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External battery-charging and -changing of electric vehicles in Denmark

By News Editor / Updated: 29 Aug 2014

In 2011, the private company Better Places began developing battery-changing" stations to provide more options to use renewable energy in electric vehicles throughout Europe. The company already opened multiple stations in Denmark and recently teamed up with the Danish State Railway Company to promote “battery-changing” options for those using railways.

Background & Objectives

Although electric battery-powered vehicles have made large strides in development over the past few years, they still suffer from limitations of battery life. Many vehicles need to be recharged after one or two days of use, and most electric vehicles are unable to travel long-distances, especially when commuting to urban centers and traveling from one urban area to another.

Further, cars have limited options for re-charging. The process itself takes 6-8 hours, limiting drivers to using home-based sources of energy (or private/public sources, if living in urban centers), which often occurs overnight. The charging process thus must make use of the main available energy source, which is often the main electricity grid of the urban area. This can often be non-renewable, especially in regards to night-time recharging.

The concept of "battery-changing", where the battery inside a vehicle is physically taken out and replaced by another one, is thus an innovative way to promote and make use of renewable energy sources in electric vehicles. It also saves time (5-10 minutes for a "switch" versus 6-8 hours for recharging) and makes electric vehicles and renewable sources of energy a more attractive option for those using a car for part or all of their travel means.

Implementation

Better Place, an organization based out of California, in the USA, has developed the concept of "battery-changing stations", where vehicles can have their current car batteries switched out for freshly charged batteries. The empty batteries are then refilled with energy. This charging can further be timed and organized to make optimal use of renewable sources of energy, such as wind and solar power.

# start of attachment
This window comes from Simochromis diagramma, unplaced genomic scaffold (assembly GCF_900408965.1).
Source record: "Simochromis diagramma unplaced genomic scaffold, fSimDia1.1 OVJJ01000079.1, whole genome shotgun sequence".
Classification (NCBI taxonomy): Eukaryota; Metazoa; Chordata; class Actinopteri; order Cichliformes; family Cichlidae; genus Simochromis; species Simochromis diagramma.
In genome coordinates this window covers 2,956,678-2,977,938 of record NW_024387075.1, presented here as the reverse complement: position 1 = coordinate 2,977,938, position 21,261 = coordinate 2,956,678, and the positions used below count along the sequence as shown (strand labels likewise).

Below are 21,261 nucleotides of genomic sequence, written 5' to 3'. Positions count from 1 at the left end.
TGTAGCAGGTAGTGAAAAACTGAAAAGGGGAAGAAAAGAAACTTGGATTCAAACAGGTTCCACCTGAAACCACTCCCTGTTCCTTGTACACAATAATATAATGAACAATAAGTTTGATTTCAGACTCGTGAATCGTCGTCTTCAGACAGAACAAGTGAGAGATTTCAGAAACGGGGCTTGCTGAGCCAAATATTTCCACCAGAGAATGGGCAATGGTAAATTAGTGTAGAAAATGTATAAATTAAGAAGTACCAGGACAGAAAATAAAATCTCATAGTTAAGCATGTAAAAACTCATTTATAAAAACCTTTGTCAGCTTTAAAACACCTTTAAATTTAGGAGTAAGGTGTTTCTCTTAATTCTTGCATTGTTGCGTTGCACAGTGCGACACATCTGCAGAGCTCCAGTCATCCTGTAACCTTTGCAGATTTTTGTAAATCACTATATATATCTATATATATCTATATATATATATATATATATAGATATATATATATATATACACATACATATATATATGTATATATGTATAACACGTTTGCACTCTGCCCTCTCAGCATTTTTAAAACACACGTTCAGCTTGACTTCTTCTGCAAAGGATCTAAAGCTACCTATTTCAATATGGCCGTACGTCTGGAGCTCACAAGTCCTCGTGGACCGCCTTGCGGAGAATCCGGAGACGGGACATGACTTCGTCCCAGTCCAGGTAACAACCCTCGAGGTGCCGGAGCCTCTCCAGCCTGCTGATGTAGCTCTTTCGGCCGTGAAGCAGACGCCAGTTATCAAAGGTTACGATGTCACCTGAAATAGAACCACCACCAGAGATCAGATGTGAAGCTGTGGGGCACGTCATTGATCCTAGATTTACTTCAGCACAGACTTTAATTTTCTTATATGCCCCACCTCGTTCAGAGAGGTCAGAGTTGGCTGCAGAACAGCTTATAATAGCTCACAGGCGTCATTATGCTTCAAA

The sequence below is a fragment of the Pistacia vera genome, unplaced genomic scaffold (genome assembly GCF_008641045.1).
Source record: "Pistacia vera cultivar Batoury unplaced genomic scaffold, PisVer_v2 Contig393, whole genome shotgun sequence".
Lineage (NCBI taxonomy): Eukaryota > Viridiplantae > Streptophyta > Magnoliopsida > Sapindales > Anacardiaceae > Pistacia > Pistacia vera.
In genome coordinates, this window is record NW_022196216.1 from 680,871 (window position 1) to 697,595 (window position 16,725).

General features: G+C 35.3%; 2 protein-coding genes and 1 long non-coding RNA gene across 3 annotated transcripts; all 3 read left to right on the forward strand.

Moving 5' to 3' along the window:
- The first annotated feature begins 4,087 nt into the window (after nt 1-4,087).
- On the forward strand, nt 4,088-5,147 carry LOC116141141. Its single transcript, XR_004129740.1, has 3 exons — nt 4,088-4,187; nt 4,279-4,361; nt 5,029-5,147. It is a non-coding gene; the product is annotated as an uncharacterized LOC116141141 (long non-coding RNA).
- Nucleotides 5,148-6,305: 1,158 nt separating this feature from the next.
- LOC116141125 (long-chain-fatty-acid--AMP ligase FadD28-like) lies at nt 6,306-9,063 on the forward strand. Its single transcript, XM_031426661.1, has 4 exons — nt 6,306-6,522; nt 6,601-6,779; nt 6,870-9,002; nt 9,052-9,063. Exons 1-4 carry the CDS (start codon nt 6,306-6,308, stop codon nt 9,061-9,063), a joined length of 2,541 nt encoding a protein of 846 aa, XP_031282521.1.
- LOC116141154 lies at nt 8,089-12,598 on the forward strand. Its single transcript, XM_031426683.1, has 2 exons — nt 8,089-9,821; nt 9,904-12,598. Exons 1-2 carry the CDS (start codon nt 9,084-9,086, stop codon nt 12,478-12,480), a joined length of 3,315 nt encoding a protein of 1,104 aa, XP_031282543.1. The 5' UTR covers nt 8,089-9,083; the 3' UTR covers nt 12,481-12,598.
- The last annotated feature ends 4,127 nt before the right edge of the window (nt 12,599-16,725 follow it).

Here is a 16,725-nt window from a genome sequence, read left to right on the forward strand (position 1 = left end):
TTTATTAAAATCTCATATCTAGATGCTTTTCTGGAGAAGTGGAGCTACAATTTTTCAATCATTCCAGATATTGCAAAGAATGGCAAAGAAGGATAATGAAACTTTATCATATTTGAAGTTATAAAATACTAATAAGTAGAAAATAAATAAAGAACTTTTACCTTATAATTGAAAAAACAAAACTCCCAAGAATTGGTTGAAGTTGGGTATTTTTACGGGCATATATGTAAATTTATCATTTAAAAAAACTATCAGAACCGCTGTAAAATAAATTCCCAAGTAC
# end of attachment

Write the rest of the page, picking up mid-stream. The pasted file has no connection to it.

"The battery switch experience is a simple, fully-automated process. ... Customers simply swipe their membership card, which authenticates the car and subscription via the Operations Center to activate the switch. The rest of the process is automated, similar to going through a car wash, so the driver never has to leave the car. In just a few minutes, a robotic arm removes the depleted battery and replaces it with a full one and the driver is back on the road." (see Business Wire, June 2011)

In 2010, the European Commission gave "its green light" to a project entitled "Greening European Transport Infrastructure for Electric Vehicles", involving over 5 million Euros of EU funds and six countries including Denmark.>At the center of this project is the initial funding to develop the availability of charging infrastructure for electric vehicles throughout the EU over the following 10 years.

In June 2011, the first Battery Switch station in Europe opened up just outside of Copenhagen, Denmark. Over 3,000 visitors had expressed interest before the opening and many have considered buying an electric vehicle after visiting the battery changing station. It is the first of 20 planned to open in Denmark by March 2012.

In August, Better Place signed an agreement with the Danish State Railway Company to further develop their concept in line with rail transport. At the signing, "DSB presented how the electric car can be booked online together with the train ticket and how an SMS code will be sent to the employee during the trip and by answering this upon arrival, will open the electric car at the station. From the station, the employee then enjoys up to 120 kilometers of driving to one or more meetings before connecting the car to a Better Place charge spot at the station and heading back home with the intercity train." (see Better Place Europe)

In the US, the state of Hawaii is developing in a similar fashion to Denmark. The state plans to have multiple stations up and running in 2012. The islands, paying over $7 million in import fees per year to ship oil, are actively searching for greener options of transport.

Conclusions

The private-public partnership between local and national governments and the US-based company Better Place is still in its "experimentation phase" and will at least partially depend on successes of stations in Denmark and Hawaii and forging strong partnerships with many key stakeholders in transport.

The concept of battery-changing is an innovative way to develop methods for fuelling electric vehicles with more renewable sources of energy. Through the concept of "battery-switching", batteries have the freedom to be fuelled and stored whenever conditions are best to make use of renewable energy sources.

Such innovation could be further extended to electric forms of collective-passenger transport and car-sharing and car-pooling systems in European urban areas in the future.

See "Car Battery Charging Stations Coming to Hawaii and Your State?” for more information on the project.

Further information on developments in Denmark can be found here.

Topic: 
Clean and energy-efficient vehicles
Archive
Country: 
Denmark
City: 
Country-wide
Author: 
Chelsea Tschoerner
Keywords: 
drive train – energy storage
fuels – electric energy conventional
infrastructure - (garages
fueling stations
…)
reduction – greenhouse gases
reduction - noise
13 Dec 2011
29 Aug 2014
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